Caroline Hinman (1884-1966) of New Jersey regularly hosted tours throughout the Canadian Rockies “off the beaten track” from where the bulk of visitors tended to go. Her first introduction to the Rockies was with the Alpine Club of Canada in 1913 and she was so enamoured with the terrain and the simplicity of trail life that she dedicated at least the next 25 years of her life to sharing it with others.
During the summer months she arranged trips from the eastern United States by train north into Canada and eventually west into the Rockies, from where they would be met by guides and pack trains and the real trip into the mountains began. By her own admission Hinman wanted to share the serenity and adventure she found in the Canadian Rockies with young ladies – she herself never married nor had children, so dedicated was she to sharing the hidden corners of the world with others.
In the winters she was equally busy planning trips to the far-flung corners of the globe: Egypt, the Sudan, the Sahara, Sicily, India, China, Japan, and Russia, just to name a few. No matter where she wandered, Hinman saw to every detail before stepping out her front door. She meticulously planned every step of the travel route, secured accommodation at luxurious hotels (or, if there were no hotel options, then the next best thing), and planned smaller excursions along the way. Her ultimate goal for every destination was to provide an experience for her guests they would otherwise not be offered by the standard tour operators of the day.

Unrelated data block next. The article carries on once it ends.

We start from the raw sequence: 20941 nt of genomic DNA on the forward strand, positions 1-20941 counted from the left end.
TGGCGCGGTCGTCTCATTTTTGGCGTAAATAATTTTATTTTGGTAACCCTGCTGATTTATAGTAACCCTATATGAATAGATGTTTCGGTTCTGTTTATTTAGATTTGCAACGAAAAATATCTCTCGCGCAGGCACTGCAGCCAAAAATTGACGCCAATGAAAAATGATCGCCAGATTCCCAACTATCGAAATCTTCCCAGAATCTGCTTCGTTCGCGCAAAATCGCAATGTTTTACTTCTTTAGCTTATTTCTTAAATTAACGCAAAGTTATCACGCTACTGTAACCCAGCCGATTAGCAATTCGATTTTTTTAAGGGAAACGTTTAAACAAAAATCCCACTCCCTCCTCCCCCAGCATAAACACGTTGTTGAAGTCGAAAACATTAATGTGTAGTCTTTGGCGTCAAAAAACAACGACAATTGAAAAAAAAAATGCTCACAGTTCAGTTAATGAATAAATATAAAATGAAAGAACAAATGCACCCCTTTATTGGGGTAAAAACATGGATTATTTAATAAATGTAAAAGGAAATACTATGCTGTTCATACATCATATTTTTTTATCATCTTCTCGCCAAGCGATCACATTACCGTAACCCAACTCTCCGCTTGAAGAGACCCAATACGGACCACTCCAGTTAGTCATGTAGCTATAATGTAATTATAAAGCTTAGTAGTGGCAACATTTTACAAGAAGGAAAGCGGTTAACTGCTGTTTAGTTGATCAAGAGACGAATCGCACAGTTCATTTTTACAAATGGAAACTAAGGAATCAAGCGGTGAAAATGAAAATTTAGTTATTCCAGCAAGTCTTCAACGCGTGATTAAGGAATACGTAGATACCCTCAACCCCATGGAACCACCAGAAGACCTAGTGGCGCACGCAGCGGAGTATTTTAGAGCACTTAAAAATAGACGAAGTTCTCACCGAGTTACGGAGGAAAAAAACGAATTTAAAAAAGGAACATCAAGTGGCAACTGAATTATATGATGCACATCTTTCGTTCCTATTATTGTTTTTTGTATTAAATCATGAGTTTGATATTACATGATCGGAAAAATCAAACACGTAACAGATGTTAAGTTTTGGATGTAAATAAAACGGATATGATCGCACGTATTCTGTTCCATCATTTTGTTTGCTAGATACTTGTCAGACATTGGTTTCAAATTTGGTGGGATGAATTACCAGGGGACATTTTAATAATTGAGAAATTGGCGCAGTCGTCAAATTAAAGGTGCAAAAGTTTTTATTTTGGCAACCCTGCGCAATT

Not all of Hinman’s trips to the Canadian Rockies were strictly on horseback; she also offered summer trips along the newly completed motor car road between Banff and Jasper. Guests stayed in the Canadian Pacific hotels and travelled in glass-domed buses and trains. So long as Hinman's trips enabled her to visit the high clean airs of the mountains and escape the hustle and bustle of city life, she was happy to inject elements of modern travel into her ramblings through the Rockies.
Caroline Hinman fell in love with the wild places of the Canadian Rockies when she first laid eyes on them. While she remained a life long resident of New Jersey, she was a stalwart advocate for the benefits of clean mountain air and the peace to be found off the beaten track.